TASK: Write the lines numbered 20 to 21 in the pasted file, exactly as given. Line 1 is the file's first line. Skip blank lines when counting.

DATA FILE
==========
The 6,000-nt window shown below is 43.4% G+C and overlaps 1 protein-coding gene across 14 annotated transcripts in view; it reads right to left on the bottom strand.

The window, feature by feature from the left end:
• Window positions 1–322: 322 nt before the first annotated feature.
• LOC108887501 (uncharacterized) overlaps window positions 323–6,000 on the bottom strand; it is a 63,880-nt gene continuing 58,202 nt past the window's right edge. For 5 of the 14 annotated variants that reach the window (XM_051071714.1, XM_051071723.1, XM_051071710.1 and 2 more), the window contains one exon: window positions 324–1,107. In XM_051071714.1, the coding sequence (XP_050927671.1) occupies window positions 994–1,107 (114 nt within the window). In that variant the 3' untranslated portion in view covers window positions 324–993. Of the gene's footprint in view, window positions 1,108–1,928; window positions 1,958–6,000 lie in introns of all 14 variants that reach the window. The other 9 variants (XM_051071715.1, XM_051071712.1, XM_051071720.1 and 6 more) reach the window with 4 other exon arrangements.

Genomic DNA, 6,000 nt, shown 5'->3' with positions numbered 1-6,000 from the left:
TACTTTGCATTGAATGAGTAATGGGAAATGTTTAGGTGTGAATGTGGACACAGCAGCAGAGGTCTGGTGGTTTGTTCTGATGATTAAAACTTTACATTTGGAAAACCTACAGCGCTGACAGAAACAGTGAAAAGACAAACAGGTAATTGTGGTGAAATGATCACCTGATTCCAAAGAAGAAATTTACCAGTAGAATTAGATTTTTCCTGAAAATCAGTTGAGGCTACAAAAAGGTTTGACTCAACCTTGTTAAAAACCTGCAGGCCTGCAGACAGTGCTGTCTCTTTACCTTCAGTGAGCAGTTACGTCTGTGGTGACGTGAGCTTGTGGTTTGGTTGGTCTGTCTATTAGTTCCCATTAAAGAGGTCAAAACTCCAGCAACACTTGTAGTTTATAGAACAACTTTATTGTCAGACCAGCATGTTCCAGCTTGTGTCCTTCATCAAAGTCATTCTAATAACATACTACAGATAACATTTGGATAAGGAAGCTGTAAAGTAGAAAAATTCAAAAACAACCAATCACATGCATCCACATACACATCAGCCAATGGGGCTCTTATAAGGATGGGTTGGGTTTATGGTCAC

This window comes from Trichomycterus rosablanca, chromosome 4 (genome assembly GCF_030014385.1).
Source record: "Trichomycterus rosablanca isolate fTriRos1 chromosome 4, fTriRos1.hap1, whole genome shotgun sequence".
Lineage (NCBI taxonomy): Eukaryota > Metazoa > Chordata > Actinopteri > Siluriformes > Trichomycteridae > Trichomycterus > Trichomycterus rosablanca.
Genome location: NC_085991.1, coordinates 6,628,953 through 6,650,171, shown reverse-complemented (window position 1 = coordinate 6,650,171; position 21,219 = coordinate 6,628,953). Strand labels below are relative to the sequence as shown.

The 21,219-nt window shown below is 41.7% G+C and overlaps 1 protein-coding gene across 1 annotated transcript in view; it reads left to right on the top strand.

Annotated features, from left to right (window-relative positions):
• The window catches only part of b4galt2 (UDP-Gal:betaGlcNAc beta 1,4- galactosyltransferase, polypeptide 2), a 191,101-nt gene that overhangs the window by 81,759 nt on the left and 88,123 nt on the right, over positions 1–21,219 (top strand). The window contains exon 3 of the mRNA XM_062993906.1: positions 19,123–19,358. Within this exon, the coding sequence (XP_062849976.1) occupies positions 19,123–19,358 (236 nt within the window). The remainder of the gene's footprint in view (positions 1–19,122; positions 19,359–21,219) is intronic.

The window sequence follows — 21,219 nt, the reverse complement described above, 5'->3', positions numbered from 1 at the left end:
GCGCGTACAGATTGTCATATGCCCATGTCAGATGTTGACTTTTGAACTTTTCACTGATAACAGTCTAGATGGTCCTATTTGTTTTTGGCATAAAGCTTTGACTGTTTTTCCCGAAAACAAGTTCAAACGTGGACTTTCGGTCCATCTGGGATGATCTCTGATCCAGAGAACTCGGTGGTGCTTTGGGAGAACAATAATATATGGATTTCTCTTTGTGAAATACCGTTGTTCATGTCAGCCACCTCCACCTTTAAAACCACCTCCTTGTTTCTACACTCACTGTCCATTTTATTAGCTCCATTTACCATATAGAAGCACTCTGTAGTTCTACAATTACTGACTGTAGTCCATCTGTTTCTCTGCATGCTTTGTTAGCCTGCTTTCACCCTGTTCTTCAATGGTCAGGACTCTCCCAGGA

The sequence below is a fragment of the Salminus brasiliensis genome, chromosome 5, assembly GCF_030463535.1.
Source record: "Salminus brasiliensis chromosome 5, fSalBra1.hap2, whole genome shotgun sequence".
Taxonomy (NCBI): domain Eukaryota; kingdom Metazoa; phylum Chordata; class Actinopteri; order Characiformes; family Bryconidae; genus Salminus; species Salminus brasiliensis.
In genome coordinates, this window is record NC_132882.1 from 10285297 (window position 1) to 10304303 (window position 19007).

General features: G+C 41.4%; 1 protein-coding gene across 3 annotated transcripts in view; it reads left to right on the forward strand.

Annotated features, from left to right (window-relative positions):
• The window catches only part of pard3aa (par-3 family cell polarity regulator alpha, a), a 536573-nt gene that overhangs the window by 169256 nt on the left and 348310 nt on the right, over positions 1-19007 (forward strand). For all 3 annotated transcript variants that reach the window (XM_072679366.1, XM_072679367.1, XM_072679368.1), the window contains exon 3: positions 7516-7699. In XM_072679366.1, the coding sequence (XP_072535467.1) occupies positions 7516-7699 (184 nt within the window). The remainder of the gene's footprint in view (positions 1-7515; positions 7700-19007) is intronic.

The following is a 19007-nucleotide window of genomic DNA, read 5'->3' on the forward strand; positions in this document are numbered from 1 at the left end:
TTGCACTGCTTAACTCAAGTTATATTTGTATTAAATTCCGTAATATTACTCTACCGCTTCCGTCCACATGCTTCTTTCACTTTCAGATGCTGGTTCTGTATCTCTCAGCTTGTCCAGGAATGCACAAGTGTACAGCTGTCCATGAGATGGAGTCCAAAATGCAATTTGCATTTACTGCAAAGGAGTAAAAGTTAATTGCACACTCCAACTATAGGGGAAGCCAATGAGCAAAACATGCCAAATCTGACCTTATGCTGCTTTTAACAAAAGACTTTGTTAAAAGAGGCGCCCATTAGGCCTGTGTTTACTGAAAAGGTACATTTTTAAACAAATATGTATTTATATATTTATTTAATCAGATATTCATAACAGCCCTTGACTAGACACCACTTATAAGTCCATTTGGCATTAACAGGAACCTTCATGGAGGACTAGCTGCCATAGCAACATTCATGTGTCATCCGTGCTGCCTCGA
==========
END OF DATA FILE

General features: G+C 41.4%; 1 protein-coding gene across 3 annotated transcripts in view; it reads left to right on the forward strand.

Annotated features, from left to right (window-relative positions):